Landmark Education and the Landmark Forum

May 27, 2008

Win by losing

Filed under: inspiration — Tags: , , , — landmarkeducationinaustralia @ 7:45 pm

Today’s tale comes from Gichin Funakoshi, father of modern day karate. I love this story, because it points to the purpose of battle training to not be to seek violent resolution to conflict, but rather to master one’s own fear so that one can avoid it. Or, to put in other terms, the willingness to not be right is a small price to pay for peace!

Win by Losing

The lonely road to Mawashi wandered through thick pine groves, and in the fading afternoon light was quite dark, so I was taken quite by surprise when two men suddenly sprang from the shelter of the trees into the path to bar my way. They had covered their faces with towels. It was evident at once they were not merely bent on provoking a good natured free for all.

“Well,” cried one of them in a most insolent tone, “don’t just stand there as if you were deaf and dumb. You know what we want. Speak up! Say ‘Good evening, sir’ and tell us what a fine day it is. Don’t waste our time, small fry, or you’ll be sorry. I can promise you that!”

The angrier they grew, the calmer I felt. I could tell from the way the one man who had spoken to me clenched his fists that he was not a karate man; and the other, who was carrying a heavy stick, was also clearly an amateur. “Haven’t you mistaken me,” I asked quietly “for someone else? Surely there has been some misunderstanding. I think if we talked it over…”

“Ah, shut up, you little shrimp!” snarled the man with the club. “What do you take us for?”

With this, the two moved a little nearer, but I did not feel intimidated in the least. “It seems,” I said, “that I’m going to have to fight you after all, but frankly my advice to you is not to insist. I don’t think it’s going to do you much good because…”

The second of the two men now raised the heavy stick he was carrying.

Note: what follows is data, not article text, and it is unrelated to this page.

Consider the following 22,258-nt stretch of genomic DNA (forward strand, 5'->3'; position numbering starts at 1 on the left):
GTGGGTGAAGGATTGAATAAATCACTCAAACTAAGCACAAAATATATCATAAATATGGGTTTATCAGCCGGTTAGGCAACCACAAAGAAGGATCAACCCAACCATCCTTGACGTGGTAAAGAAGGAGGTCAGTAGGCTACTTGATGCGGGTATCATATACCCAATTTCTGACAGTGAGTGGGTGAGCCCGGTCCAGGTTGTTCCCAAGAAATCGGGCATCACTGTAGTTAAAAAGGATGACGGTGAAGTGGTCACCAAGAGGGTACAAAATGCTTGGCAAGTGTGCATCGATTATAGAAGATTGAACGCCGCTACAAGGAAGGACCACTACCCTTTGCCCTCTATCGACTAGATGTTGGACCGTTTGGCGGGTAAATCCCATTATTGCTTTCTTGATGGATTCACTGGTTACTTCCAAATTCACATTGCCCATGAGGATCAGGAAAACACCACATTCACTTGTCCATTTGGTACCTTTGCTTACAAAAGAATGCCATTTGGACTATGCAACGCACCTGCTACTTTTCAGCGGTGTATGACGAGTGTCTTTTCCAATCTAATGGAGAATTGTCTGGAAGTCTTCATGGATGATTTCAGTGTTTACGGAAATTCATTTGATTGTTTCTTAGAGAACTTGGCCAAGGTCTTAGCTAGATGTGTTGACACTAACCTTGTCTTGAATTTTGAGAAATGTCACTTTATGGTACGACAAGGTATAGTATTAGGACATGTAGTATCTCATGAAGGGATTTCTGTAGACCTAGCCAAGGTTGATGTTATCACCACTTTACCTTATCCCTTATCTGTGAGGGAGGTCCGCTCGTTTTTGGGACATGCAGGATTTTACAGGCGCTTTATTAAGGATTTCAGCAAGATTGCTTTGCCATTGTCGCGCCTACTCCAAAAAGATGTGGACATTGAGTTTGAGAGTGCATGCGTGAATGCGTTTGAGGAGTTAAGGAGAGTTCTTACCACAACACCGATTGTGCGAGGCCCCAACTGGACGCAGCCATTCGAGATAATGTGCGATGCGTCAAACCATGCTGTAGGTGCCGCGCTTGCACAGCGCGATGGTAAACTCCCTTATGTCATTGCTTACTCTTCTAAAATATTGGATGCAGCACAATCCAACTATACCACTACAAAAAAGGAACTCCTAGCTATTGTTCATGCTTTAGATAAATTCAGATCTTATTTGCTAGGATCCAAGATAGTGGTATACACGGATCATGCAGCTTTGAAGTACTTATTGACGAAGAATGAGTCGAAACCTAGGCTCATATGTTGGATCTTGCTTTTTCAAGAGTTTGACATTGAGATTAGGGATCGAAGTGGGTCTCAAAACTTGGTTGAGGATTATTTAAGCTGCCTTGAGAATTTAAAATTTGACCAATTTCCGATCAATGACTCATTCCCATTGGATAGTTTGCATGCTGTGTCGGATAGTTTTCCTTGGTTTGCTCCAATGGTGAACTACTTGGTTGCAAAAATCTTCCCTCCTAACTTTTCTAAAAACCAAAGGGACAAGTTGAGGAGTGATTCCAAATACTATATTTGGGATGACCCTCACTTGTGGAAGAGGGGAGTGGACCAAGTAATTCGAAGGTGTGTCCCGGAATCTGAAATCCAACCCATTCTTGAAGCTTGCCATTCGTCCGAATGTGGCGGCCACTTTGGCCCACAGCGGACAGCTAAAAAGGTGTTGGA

“…because,” I went on quickly, “if I wasn’t sure of winning I would not fight. I know I’m bound to lose. So why fight? Does that make sense?”

At these words, the two seemed to calm down a bit. “Well,” said one of them, “you certainly don’t put up much of a fight. Let’s have your money then.”

“I haven’t got any,” I replied, showing them my empty pockets.

“Some tobacco then!”

“I don’t smoke.”

All that I did have, in fact, were some manju cakes that I was taking to offer at the altar in the house of my wife’s father. “Here,” I said to the men, “take these.”

“Only manju!” Their tone was disparaging. “Well, better than nothing.” Taking the cakes, one of them said, “Better get going, shrimp. And be careful, this path’s kind of dangerous.” With that they disappeared into the trees.

A few days later I happened to be with Azato and Itosu, and in the course of conversation I told them about the incident. The first to praise me was Itosu, who said that I had bhaved with the utmost propriety and that he now considered that the hours he had spent teaching me karate had been well spent.

“But,” asked Azato, smiling, “as you no longer had any manju, what did you offer at your father-in-law’s altar?”

“Since I had nothing else,” I replied, “I offered a heartfelt prayer.”

“Ah, good, good!” cried Azato. “Well done, indeed! That’s the true spirit of karate. Now you are beginning to understand what it means.”

I tried to smother my pride. Although the two masters had never praised a single kata that I executed during our practice sessions, they were praising me now, and mingled with the pride was an abiding sense of joy.

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